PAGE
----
I don’t know how to feel. This weekend – Mother’s Day – was always a very big deal in my family. My Grandmother’s birthday was May 7th. Mine is May 10th. So every few years one of ours fell on Mother’s Day. In 1964, the 10th WAS Mother’s Day. My gift to my Mother that year was all day long labor! Being born on that day created something a little special between us three.
Sunday dinner (see – good Southern girl here!) was fried chicken or roast beef with all the trimmings – Corn on the cob, potato salad, carrots and potatoes, biscuits, green beans. You get the idea. And a big birthday cake that Grandmother and I shared. It was much later in life that I realized how much work MY Mother put in to make that day special for HER mother and me. I grew up and moved away, but tried to be home every year. I might miss Easter, but Mother’s Day I was coming.
When we lost my Grandmother, that holiday became a little less “holiday”, a little more somber. I was in Nashville and unable to get home at the end, but my Mother held the phone to her ear so I could tell her I loved her. I knew Mother loved her mother, but I had no idea what she was feeling. Until now.
On August 11, 2016, after battling ovarian cancer for 3 ½ years, my Mother “traded up,” as my sister put it, and went home to her Jesus. I don’t say that lightly, or to make myself feel better about the afterlife. I say it because I know it to be true. God is real, heaven is real, and Mother is dancing in the streets! And while “we do not grieve like the rest, who have no hope” (1 Thessalonians 4:13), we do indeed grieve.
As soon as Easter passes (or even before!), the Mother’s Day items appear; cards, gifts, flowers. “The perfect gift for Mom” floods my TV, radio and social media news feed. And it hurts. To my core. That might be the first time I’ve actually admitted that. I want to call her and tell her all about Kendall’s apartment. I want to talk about Will’s job and Lauren’s sweet puppy! I want to see her make “that” face when Sandi and I get a little carried away picking at her and ask her more questions about her family and childhood. I’m not sure how to do this – life with her not in it. You KNOW your parents will most likely pass before you do, but I don’t care how sick they are or how they struggle, you ARE NOT ready for it. I was ready for Mother to no longer suffer, to be whole again. But couldn’t she be whole HERE?!!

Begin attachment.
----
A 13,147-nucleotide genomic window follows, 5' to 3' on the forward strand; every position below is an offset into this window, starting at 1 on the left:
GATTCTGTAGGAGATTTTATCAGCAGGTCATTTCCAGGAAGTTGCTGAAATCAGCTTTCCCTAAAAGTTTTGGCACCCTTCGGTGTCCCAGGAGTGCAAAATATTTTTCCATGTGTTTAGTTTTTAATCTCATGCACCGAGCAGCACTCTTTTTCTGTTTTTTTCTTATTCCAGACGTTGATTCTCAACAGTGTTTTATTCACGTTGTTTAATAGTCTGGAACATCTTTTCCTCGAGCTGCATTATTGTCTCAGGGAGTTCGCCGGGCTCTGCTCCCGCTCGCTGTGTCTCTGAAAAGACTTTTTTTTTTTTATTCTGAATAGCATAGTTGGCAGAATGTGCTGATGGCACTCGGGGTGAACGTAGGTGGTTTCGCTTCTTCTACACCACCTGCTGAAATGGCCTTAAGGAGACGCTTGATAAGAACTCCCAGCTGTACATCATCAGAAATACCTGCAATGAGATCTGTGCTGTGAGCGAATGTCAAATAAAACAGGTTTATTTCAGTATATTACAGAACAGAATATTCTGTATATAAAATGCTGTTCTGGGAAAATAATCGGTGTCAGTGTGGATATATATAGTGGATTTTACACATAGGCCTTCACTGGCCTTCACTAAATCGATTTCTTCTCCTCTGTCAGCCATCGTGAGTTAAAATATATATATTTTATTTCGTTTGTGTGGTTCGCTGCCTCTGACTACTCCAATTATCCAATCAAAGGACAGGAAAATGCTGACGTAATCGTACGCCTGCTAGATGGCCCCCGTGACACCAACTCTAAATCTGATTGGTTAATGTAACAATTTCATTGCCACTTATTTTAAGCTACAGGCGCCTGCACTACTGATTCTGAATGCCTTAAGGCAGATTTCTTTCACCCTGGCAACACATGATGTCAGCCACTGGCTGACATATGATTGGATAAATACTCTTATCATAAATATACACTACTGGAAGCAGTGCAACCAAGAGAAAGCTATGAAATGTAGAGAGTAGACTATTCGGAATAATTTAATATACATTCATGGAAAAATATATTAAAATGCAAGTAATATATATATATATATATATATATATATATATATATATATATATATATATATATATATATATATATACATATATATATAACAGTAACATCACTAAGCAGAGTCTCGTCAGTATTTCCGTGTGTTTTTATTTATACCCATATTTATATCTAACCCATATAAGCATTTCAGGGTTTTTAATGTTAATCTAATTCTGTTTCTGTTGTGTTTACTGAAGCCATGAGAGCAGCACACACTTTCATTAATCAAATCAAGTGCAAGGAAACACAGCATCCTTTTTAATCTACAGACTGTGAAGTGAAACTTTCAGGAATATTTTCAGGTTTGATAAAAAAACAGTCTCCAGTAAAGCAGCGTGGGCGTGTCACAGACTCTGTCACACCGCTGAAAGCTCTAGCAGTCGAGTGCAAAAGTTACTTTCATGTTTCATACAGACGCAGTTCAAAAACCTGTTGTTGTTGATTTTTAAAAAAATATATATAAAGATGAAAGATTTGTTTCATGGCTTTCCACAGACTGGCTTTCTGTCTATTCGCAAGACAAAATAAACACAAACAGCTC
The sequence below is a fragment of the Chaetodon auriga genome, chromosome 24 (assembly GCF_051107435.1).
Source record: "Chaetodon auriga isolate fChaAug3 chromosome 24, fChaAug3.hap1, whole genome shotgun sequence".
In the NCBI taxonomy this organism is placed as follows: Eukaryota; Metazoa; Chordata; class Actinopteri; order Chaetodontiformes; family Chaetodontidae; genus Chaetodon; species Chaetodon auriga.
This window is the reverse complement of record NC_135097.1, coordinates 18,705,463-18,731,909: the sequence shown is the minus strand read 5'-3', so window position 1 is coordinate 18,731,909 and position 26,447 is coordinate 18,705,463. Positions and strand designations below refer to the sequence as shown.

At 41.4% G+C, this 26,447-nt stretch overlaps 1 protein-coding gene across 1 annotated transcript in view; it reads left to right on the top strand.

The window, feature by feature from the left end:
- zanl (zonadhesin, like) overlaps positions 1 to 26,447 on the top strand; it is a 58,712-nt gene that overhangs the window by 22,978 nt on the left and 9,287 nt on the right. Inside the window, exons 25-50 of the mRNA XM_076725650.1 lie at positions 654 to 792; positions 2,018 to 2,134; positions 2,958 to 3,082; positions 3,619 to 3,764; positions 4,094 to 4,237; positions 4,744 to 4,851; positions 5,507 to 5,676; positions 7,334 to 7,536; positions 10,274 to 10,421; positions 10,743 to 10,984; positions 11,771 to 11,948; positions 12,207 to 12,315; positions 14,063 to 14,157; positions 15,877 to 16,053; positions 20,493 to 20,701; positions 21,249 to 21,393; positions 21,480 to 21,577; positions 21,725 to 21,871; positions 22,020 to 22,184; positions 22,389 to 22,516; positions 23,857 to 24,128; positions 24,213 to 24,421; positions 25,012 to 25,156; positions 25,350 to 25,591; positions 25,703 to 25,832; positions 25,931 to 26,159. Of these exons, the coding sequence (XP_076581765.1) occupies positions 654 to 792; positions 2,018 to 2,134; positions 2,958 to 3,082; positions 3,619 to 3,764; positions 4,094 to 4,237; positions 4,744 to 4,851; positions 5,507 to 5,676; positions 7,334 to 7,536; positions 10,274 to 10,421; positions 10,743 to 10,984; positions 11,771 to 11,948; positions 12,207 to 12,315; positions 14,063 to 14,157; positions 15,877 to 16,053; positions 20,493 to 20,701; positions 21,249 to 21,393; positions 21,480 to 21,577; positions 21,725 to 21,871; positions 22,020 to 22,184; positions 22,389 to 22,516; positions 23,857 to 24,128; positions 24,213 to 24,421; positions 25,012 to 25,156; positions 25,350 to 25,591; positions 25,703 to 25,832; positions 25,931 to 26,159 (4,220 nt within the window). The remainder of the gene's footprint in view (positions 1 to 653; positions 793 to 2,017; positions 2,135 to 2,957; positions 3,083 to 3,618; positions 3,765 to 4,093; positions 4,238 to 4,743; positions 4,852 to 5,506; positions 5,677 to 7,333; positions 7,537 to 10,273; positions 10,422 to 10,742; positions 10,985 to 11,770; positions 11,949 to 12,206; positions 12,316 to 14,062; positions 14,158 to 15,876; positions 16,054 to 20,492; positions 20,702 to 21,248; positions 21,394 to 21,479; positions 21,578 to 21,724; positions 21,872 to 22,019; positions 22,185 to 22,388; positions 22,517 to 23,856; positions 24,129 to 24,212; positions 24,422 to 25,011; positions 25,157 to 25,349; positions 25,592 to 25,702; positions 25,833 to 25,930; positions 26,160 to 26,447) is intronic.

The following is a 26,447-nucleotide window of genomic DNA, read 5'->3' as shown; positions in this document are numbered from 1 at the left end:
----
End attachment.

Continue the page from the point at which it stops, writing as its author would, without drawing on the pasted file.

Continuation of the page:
So, as that day approaches again, I do not know how I will handle it. Last year, I could not go to church; I barely got out of bed. I will always feel a little remorse because I know my Daddy was hurting, and I couldn’t give him anything – I just didn’t have it to give. It’s my birthday, and I want to play and be happy (I LOVE me a birthday party!). I’m a mother, and I want to celebrate that. But I’m the last of the trio and part of me doesn’t want fanfare and celebration. Maybe that will change as time goes on, I don’t know. I know that neither Mother nor Grandmother would want me to be sad and miss out on “my day” (I actually get two when they don’t coincide). The memories are becoming more often warm and sweet, but I still get those gut punches that come out of nowhere. The kind that make you suck in your breath and lose contact with reality for a minute. But in the form of a true Southern Lady, which my Mother was in every sense of the phrase and so I strive to be, I will go forward. I still don’t know what kind of “celebration” there will be for Mother’s Day. My children are scattered, and my Mother lives with Jesus. But I know they love me, and I know she does too.